Title: Hansel & Gretel: Witch Hunters
Genre(s): Action, Fantasy, Horror
Director(s): Tommy Wirkola
Release Year: 2013
Rotten Tomatoes: 15%
If there’s a children’s story that should never be a children’s story, it’s probably Hansel & Gretel. Taken away from their family and tortured by a witch in her candy-coated house, the two kids face an almost certain death but manage to work together to burn the witch alive. Now, that may not sound like the best kid’s book, but it definitely sounds like it could work as an R-rated horror comedy, especially one from Tommy Wirkola, the guy behind Nazi zombies in Dead Snow. Throw in people like Peter Stormare who love to ham it up in their roles, an action star like Jeremy Renner, Prince of Persia’s Gemma Arterton, and you’d think there would be no doubt this film would be tons of stupid fun. Well, instead of watching the two kids raise some hell on a group of witches, I felt like Hansel: being stuffed with pointless eye-candy until I could break free and burn this train-wreck of a film from my memory.
The opening scene definitely sets the tone for the movie, seemingly trying to gloss over the ridiculous elements of the story for the sake of a grittier film. And a gritty take on this story would have been fine as well, filled with gore and frights, but Wirkola kills any notion of a serious film every once in a while with slapstick humor and some terrible jokes. Once we join our heroes many years after their first encounter with a witch, they’re full-blown witch hunters, and some of the best in the world, on the hunt now for a witch that is abducting children for a ritual on the next blood moon. There’s your plot that could have been filled with a reflexive attitude but instead is squandered for jokes like a young boy touching Gretel’s (Arterton) chest while she’s asleep, or Hansel (Renner) being awkward with women. If you’ve seen a film before, these jokes probably won’t work on you. Fortunately there is one gag that worked for me upon its introduction and that is Hansel’s diabetes from being stuffed with candy by the witch they first met. Now he needs to take an insulin shot every couple hours or he’ll completely pass out, something the movie shows a total of three times, one of those times clearly intending to feel comedic as the crux to winning a fight.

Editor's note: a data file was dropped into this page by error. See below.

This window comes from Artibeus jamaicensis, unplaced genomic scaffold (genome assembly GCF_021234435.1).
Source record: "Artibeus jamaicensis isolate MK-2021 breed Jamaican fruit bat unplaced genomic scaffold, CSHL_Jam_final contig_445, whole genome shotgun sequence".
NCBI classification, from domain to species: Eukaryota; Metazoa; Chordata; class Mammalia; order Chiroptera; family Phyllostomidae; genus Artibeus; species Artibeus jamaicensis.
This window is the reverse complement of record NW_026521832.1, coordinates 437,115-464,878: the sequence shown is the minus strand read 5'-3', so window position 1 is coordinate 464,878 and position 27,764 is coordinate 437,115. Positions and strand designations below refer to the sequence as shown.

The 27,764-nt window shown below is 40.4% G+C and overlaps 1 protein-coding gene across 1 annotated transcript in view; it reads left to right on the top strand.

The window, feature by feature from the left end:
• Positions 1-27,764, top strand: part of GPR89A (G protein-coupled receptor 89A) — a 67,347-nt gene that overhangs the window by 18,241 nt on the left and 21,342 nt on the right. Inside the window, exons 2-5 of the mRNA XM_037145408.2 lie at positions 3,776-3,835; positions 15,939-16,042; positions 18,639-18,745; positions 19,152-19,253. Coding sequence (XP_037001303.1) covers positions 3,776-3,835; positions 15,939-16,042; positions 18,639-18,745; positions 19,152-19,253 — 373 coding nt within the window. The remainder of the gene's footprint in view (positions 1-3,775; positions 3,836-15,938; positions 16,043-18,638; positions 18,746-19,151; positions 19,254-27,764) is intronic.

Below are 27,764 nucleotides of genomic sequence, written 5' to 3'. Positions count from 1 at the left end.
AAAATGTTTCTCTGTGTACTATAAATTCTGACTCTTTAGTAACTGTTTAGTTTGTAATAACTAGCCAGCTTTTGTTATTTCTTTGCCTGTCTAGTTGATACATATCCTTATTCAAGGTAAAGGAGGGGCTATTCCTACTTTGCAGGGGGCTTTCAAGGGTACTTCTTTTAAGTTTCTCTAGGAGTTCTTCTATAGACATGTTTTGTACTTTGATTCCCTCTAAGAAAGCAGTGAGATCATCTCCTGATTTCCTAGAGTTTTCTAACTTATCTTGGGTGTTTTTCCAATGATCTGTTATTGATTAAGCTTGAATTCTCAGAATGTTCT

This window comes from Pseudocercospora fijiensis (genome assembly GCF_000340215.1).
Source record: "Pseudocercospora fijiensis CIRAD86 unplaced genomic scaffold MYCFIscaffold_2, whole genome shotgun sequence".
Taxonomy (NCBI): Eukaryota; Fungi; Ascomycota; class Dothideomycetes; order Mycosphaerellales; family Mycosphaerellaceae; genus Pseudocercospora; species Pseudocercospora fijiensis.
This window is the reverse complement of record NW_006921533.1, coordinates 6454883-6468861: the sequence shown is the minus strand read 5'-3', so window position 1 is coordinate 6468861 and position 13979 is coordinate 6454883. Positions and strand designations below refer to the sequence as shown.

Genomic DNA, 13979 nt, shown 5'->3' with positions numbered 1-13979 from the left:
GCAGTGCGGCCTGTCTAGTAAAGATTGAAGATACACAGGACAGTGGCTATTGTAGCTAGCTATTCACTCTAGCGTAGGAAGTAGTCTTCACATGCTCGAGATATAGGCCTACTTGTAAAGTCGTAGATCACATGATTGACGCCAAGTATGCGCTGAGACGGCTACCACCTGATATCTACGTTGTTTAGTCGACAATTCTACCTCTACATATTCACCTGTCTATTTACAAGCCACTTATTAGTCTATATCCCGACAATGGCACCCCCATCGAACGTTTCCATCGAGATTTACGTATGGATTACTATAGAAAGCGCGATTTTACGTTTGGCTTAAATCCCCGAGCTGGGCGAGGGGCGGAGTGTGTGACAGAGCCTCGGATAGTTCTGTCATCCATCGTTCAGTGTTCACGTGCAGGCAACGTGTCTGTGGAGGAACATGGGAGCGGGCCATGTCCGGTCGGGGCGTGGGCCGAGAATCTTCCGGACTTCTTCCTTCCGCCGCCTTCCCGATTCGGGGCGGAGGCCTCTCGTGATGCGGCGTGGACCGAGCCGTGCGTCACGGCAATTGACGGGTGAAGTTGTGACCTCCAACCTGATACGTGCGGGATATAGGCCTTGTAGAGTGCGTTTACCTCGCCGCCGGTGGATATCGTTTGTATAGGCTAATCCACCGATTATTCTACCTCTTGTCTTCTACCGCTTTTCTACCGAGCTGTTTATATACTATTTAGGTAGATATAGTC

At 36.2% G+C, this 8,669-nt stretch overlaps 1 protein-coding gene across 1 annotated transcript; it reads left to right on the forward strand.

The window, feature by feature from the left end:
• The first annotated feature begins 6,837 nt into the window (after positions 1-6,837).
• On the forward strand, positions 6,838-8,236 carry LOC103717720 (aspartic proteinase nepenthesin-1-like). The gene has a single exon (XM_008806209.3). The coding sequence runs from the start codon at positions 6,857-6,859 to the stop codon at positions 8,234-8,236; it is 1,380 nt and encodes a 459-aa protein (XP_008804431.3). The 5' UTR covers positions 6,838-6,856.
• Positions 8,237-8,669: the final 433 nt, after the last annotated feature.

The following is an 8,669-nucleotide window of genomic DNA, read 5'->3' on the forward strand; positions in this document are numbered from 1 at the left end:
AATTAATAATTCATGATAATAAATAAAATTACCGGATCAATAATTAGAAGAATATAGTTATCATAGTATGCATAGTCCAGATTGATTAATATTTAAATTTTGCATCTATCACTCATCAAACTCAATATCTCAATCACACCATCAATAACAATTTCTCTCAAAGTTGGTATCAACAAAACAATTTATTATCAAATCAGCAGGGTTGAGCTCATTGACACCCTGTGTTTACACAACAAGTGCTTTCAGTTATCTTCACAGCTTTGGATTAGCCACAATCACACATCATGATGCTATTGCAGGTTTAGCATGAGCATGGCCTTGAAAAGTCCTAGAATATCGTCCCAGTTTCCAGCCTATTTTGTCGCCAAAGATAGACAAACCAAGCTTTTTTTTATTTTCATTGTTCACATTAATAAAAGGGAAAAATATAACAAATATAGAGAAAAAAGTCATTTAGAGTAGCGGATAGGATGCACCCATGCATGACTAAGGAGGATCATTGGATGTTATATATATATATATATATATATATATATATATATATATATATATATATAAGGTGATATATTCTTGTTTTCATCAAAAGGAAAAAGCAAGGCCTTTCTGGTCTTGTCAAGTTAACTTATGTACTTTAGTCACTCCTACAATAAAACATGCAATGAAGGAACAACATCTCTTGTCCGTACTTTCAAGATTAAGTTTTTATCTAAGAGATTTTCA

If humor was all that was missing in this movie though, I wouldn’t be displeased with this film as much as I am. It could have just been a boring film, but instead it misses opportunity after opportunity, making it an abysmal one because there is nothing worse than watching something that could have been great, flop. Violence, which got this movie its R-rating, rarely managed to captivate me with some interesting kills. But even hunting down a witch feels routine because it amounts to missing at the opportune time, letting them get away, then chasing them through the forest until you catch them. Even when they do kill the witch, it’s normally a decapitation or burning them, something that never feels great when it quite easily could have. I wanted blood and lots of it, especially since this movie is rated R, tries to throw in humor throughout, and is based on a ridiculous premise. Even a climax that sets up for an excessive amount of gore, only attempts for a moment to deliver that, which is a shame because if mounted turrets in a medieval-like land isn’t believable, why should the gore have to be?
The unfortunate thing is that I feel like Hansel & Gretel: Witch Hunters is trying to appease many demographics, when really it should only have been trying to attract those who love films like Army of Darkness and Dead Snow, to the theater. And to be honest, that is how they marketed it, but the film spends too much time taking itself seriously to rise to the heights of those movies. It shoehorns in a romance sub-plot for both its main characters, one of which could actually have been funny if executed properly, and turns Famke Janssen into a villain, but one without any depth. If the movie didn’t try to walk the line between serious horror film and campy horror film, there would be something more to talk about here. Instead, the movie wastes its talent, my time, and what could have been a fun premise if it was handled a lot better.
Overall: Not Recommended